“On a conventional database, we’d have to set up a database cluster or instance and ensure it always stays synced with production data for accurate testing. We’d also have to scale instances appropriately, avoiding unnecessary expenses when instances are idle. As a startup, we are especially conscious of cost, but doing this manually is very time-consuming and requires engineering bandwidth. Neon eliminates these issues with branching”

Angelina Quach, Software Engineer at Shepherd
  • Improved workflows. Since Neon branches can be managed via Github Actions, Shepherd could directly integrate them into their existing CI/CD pipelines.  
  • Automatic scalability. Since Neon branches autoscale according to load, there’ll be no need to manually resize them up and down to make sure resources are used optimally. 
  • Less risk. This setup also provides inherent guardrails against data-breaking changes. A junior dev in the team could quickly spin up a branch with the peace of mind that they cannot interfere with the production environment.

Adding Neon branches to CI/CD pipelines: how Shepherd does it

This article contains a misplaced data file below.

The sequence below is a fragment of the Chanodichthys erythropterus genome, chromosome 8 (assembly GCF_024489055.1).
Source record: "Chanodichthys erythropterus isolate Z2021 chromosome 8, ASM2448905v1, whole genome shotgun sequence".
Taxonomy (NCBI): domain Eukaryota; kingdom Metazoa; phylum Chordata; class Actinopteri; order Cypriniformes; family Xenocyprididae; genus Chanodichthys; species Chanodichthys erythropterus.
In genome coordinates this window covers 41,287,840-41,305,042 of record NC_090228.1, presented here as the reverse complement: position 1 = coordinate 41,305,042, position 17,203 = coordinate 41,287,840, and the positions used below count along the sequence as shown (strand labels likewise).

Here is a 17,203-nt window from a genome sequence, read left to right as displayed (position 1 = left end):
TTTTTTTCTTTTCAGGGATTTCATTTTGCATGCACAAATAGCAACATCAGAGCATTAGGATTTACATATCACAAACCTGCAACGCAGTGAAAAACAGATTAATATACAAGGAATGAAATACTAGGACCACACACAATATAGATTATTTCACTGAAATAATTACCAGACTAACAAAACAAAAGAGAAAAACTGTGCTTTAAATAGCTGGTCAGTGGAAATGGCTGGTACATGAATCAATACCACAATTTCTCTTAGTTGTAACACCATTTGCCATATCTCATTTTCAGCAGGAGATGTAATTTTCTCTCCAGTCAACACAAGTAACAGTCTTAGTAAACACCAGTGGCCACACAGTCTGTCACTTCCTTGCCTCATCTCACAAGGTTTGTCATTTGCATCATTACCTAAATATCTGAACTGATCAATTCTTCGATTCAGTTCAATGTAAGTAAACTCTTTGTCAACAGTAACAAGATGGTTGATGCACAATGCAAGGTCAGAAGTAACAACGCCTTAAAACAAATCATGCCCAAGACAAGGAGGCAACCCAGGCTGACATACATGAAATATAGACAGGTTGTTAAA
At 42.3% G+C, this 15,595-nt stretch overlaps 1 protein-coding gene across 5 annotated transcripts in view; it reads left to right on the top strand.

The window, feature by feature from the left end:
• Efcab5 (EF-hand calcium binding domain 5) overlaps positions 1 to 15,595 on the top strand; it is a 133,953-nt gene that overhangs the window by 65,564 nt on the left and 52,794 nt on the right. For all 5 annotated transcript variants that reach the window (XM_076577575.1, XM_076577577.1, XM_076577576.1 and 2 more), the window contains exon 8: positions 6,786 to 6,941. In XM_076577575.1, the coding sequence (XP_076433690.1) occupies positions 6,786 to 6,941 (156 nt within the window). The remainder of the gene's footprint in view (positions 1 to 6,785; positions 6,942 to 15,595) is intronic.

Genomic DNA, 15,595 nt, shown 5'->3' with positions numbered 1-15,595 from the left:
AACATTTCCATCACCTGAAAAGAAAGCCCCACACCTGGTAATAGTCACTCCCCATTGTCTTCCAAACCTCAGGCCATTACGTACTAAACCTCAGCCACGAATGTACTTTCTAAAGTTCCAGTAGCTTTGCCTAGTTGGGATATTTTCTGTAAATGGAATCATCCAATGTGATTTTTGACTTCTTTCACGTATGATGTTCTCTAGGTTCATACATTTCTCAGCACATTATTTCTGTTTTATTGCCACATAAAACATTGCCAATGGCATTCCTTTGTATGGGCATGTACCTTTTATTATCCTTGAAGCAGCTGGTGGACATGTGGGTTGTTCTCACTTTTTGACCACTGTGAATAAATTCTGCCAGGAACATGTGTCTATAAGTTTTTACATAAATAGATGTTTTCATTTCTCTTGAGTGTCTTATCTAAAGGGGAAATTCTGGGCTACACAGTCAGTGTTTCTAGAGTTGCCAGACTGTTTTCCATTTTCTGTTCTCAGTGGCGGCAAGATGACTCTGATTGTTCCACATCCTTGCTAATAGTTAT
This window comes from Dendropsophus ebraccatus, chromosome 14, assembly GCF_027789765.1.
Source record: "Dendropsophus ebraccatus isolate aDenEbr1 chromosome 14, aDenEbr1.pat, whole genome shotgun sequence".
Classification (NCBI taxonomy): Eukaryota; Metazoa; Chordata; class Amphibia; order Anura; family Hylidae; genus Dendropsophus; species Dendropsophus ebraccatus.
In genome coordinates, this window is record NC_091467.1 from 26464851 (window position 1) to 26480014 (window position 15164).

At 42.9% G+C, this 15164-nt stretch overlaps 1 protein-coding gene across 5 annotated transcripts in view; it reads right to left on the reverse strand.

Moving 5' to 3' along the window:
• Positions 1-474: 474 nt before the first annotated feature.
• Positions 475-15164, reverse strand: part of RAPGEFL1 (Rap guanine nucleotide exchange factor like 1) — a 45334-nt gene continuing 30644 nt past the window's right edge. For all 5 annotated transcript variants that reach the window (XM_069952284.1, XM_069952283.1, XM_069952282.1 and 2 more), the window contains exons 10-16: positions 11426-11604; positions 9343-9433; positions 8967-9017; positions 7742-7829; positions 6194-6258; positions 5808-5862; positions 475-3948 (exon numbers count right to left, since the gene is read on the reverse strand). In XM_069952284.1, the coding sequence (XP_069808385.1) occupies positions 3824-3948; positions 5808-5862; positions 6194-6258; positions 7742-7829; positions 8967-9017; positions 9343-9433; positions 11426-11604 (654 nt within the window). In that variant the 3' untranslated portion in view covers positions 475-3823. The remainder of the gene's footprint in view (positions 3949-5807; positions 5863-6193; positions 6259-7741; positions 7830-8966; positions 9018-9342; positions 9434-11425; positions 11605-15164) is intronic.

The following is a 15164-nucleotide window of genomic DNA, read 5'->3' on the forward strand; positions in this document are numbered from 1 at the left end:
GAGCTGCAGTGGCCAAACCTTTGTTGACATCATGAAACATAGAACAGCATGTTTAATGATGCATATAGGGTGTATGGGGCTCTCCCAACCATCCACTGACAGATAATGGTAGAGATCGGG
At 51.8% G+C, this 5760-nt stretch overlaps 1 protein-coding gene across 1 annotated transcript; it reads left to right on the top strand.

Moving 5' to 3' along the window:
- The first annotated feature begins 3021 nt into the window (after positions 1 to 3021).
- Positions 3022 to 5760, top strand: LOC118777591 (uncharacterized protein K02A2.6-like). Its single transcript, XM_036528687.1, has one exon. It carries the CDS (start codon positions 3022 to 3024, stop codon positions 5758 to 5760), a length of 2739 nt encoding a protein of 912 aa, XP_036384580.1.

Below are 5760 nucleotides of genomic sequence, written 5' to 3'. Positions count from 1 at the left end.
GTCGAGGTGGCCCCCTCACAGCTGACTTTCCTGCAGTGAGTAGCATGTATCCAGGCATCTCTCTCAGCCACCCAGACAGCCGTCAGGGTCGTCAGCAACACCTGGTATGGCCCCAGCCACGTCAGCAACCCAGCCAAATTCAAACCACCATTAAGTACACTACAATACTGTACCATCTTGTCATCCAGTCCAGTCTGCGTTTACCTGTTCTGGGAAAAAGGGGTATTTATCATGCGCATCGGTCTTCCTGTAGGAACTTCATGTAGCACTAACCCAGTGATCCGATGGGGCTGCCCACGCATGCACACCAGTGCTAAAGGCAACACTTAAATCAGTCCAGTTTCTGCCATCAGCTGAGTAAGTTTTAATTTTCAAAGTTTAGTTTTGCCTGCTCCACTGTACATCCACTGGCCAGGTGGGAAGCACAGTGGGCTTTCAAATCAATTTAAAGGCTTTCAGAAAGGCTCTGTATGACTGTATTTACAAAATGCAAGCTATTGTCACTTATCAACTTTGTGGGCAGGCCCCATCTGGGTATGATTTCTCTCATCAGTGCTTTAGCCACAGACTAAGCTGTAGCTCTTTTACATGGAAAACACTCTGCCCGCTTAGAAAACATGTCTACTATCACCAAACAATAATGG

Shepherd implemented Neon branching to streamline their development and deployment processes, integrating it deeply with GitHub actions. Here’s an overview of their setup:

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👉 TL;DR workflow overview: 

  • GitHub is used to manage all SQL and code files.
  • Shepherd creates short-lived testing branches for every PR. Data and schema changes are first tested in these short-lived branches, which are created and deleted automatically via Github Actions as PRs get opened and merged. 
  • Render is used to then deploy migration scripts against the staging (stg db) and production branches (prod db). 
  • Migrations are tracked via a separate database table, ensuring that scripts are applied in the correct order and not duplicated.

Branch hierarchy

Shepherd uses different database branches for each step of the pipeline:  

  • Development testing branches. Each developer creates a “development” testing branch for their own testing purposes. These branches are derived from the production branch. 
  • Temporary test branches (short-lived). When a PR is opened, a temporary test branch is created from the main branch using Neon’s GitHub actions. Once the test passes and the PR is closed, this temporary branch gets deleted automatically. 
  • Staging branch: Once changes have been tested in the temporary test branches, they are deployed to the staging branch via Render scripts. 
  • Production branch: Once changes are confirmed stable in the staging branch, they are promoted to the production branch.